I was happy to see that Bond Mill Elementary has advanced to the state finals of DestinationImagination, according to Sarah Toth's article in your edition of March 21. Bond Mill was a worthy competitor when our kids were in Odyssey of the Mind (OM), a similar program, and I see that that school is still at it.
Our family was heavily involved in OM for a dozen years in the '80s and '90s. For months each year our house was littered with art materials, tools and balsa wood. Our teams were fortunate to get to the World Competition three times, representing Glenarden Woods Elementary, Kenmoore Middle and Eleanor Roosevelt High.
Our kids, now in their 30s, will tell you, and I agree, that OM was one of the formative experiences of their young lives, far more than Girl Scouts or most of what school or church could offer. Erin started talking at age 14 about becoming an architect, having had so much experience preparing backdrops and designing and building stage props, and she now travels the world as an architect in her own right. When April was at Georgetown but living off-campus, she would mildly fume that "these girls can't do anything! They can't put together furniture, fix a hinge, unstick a window, even change a light bulb!" so she took on all their household maintenance and engineering tasks. (It escaped no one's notice that she was the only one in that suite from unfashionable Prince George's County.)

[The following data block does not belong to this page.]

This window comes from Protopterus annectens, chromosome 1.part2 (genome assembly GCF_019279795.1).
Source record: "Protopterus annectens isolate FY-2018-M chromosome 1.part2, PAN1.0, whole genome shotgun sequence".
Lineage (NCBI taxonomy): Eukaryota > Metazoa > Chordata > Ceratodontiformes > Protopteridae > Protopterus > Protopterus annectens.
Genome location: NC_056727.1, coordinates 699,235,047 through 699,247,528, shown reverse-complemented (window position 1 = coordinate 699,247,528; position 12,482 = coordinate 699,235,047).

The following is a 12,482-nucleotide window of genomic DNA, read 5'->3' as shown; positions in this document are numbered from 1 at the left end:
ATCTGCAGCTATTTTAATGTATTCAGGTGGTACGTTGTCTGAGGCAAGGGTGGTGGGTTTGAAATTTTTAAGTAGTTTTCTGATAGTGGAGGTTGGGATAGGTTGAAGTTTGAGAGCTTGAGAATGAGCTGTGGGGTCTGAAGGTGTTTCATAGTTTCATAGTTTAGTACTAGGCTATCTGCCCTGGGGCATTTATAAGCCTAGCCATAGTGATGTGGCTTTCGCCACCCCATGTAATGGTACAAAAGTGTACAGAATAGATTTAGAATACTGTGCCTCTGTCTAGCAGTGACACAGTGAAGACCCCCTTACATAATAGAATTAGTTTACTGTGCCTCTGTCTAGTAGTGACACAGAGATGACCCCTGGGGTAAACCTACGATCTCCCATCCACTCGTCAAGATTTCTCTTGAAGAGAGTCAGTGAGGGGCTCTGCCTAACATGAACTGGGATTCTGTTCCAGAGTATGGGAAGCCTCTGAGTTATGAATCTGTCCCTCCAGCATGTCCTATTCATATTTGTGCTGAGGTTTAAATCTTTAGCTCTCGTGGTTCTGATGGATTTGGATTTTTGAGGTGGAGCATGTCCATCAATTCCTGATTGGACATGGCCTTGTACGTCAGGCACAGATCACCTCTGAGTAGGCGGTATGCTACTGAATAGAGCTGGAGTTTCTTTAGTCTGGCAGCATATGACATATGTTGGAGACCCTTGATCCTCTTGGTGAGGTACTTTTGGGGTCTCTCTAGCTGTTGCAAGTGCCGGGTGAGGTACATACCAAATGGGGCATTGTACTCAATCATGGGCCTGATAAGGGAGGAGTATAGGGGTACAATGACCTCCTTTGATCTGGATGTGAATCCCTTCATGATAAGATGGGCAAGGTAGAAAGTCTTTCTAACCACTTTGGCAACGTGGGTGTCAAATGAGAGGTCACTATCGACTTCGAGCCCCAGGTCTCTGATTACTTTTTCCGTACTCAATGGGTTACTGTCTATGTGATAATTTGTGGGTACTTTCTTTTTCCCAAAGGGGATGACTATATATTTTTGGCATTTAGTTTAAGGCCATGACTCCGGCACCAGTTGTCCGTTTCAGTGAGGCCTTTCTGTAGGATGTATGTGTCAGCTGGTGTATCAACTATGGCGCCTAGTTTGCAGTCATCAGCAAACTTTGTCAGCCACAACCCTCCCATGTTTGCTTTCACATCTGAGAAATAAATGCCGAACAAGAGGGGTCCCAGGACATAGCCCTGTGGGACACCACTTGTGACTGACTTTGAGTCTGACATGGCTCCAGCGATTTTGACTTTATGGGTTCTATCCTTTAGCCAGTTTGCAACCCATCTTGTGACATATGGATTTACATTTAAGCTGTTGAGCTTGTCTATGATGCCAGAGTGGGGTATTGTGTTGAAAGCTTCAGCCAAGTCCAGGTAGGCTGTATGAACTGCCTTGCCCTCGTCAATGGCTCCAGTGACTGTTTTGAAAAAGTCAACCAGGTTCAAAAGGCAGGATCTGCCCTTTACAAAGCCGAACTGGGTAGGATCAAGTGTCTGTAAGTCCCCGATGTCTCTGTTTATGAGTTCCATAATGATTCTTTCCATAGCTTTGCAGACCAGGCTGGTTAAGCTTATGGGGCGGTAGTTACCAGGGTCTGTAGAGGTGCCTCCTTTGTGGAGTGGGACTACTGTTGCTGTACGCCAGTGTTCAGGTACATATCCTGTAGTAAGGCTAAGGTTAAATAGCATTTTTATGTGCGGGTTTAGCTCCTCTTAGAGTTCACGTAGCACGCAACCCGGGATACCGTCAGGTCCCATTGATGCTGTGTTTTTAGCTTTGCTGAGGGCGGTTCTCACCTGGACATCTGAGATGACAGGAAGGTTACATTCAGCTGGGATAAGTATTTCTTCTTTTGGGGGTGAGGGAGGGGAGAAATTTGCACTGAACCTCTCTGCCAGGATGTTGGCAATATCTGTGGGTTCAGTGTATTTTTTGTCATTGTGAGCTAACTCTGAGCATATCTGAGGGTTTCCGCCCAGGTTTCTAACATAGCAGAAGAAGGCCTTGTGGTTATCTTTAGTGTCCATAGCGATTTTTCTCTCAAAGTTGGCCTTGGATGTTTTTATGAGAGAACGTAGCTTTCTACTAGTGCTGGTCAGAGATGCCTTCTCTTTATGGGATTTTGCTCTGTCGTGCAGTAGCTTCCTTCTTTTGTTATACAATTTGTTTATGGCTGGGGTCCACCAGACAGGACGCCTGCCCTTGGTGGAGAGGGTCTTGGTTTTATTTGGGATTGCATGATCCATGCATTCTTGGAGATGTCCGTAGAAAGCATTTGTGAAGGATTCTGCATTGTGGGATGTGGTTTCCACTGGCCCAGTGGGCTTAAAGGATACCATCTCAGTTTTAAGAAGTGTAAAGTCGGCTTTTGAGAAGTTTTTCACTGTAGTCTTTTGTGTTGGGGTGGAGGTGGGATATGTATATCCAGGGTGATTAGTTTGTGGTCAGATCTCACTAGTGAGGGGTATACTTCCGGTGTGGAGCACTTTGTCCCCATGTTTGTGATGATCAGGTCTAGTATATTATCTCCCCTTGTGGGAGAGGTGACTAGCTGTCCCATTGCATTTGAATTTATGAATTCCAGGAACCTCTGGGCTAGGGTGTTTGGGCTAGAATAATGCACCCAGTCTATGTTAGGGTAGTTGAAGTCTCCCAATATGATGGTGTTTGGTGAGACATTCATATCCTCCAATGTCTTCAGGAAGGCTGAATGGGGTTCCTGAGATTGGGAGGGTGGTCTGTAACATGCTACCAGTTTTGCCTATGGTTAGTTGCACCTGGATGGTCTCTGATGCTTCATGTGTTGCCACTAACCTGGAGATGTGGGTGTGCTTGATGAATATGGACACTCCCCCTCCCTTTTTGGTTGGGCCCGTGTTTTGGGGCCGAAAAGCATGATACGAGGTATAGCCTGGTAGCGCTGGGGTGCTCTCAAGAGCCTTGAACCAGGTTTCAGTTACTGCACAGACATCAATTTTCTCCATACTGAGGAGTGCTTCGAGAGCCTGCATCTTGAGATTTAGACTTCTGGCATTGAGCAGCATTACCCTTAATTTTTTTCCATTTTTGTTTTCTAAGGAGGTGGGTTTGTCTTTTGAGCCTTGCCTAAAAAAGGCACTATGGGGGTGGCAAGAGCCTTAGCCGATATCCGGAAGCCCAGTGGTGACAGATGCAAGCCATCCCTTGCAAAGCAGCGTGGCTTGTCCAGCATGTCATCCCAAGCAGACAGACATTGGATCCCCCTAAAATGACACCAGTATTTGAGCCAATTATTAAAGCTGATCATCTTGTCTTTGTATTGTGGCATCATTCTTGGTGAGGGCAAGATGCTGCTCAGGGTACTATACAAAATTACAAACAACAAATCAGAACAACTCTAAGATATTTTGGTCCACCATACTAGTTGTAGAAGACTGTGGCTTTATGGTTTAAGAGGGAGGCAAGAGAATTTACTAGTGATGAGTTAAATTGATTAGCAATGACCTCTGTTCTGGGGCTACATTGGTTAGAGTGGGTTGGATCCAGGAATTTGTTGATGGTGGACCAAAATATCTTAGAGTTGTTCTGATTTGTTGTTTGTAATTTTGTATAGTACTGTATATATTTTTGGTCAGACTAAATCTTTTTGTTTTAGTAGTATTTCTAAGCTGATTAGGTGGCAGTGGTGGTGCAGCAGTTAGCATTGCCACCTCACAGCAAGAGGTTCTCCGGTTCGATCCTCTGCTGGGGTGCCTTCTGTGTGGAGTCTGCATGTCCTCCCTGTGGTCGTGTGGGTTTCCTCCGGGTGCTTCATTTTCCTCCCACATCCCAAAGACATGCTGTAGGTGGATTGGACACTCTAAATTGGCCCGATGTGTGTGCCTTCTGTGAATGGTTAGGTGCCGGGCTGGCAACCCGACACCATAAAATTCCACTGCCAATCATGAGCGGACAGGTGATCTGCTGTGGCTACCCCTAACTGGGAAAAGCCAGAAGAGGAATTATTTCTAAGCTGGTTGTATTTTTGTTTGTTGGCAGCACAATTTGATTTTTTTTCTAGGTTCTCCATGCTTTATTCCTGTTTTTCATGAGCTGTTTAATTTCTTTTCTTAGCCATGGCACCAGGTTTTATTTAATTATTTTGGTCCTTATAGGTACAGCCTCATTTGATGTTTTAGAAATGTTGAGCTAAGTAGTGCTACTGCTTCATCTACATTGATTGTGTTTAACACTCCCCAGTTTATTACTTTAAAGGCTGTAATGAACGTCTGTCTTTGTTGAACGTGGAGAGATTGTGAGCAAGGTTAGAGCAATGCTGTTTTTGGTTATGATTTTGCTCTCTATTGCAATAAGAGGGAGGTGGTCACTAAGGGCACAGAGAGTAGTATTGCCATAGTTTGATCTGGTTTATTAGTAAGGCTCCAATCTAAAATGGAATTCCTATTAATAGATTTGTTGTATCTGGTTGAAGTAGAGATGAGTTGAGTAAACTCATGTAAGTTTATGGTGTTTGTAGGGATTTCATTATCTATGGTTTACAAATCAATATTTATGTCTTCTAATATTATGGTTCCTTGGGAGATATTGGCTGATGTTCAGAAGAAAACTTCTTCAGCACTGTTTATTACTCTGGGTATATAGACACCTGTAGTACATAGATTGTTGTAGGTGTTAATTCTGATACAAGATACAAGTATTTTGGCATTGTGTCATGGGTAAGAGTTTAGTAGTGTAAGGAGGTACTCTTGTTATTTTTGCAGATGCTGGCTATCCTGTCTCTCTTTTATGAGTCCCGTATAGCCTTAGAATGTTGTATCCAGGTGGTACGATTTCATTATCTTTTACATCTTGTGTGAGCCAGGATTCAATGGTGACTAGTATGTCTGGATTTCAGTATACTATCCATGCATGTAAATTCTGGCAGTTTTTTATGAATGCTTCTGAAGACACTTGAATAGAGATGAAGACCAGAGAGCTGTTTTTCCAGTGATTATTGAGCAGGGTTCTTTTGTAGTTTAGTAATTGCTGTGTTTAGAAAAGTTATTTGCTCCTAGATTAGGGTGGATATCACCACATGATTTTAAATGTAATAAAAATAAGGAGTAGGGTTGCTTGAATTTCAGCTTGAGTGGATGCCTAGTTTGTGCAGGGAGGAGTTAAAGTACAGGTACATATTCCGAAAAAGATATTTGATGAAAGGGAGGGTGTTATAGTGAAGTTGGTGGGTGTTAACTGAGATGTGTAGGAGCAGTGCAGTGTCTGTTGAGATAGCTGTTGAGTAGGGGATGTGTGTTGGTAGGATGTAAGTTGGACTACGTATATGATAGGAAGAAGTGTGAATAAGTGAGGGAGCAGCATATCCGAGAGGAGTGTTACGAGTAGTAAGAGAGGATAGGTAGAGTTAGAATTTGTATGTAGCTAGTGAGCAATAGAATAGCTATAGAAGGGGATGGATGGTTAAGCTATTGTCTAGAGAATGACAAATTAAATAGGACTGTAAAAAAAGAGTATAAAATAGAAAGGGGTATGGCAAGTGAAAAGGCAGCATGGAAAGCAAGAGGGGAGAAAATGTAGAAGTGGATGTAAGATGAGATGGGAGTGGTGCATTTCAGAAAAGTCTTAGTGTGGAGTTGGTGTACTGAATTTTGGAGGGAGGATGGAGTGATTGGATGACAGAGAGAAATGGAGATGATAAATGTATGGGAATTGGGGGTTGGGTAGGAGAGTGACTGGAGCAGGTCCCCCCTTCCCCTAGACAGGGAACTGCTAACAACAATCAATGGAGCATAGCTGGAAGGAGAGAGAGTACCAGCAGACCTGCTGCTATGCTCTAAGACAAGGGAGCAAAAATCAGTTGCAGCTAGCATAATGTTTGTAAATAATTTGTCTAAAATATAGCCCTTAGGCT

Yes, as Ms. Toth writes, OM/DestinationImagination teaches "creative thinking, teamwork, communication skills, artist and technical skills," all that jazz, but there were some additional lasting effects they don't really mention in the leader packets:
The kids learn what deadlines mean. Their presentation must be ready to go by the morning of a Saturday in March. If it isn't, even if they are not at fault, there is no appeal, no do-over, no hope — it's wait until next year, kids. There is great value there — someday a judge or a client will be unimpressed that a new grad is unprepared because he forgot, was hung over or needed some uninterrupted kayaking time.
The kids devise competition tactics that were not in any OM manual I ever saw. Our teams found out, usually the hard way, that a dialogue-heavy performance will be hard to understand in a noisy gymnasium; that a missing power cord or costume can doom the whole thing, so due diligence in packing to go to the competition site is essential; and that performance time-management is critical —there are only a few minutes to make the presentation, including setting the stage.
The kids learn to absorb defeat usefully. It is a commonplace and not very realistic exhortation of our time to "never give up." Well, life isn't like that, and neither is OM. Every team in the world but one eventually hits the wall, and the morning after the last tournament can be very hard, even for coaches. There were usually brief hot tears of disappointment, which were quickly brushed away and replaced by a determination to get an earlier start and work harder the next year.
I believe that the DestinationImagination program is not limited to schools. Churches, scout troops and other organizations that have kids aged 7 to 18 can participate. It is a ton of work, for the kids, their parents and their coaches, but the benefits can last a lifetime.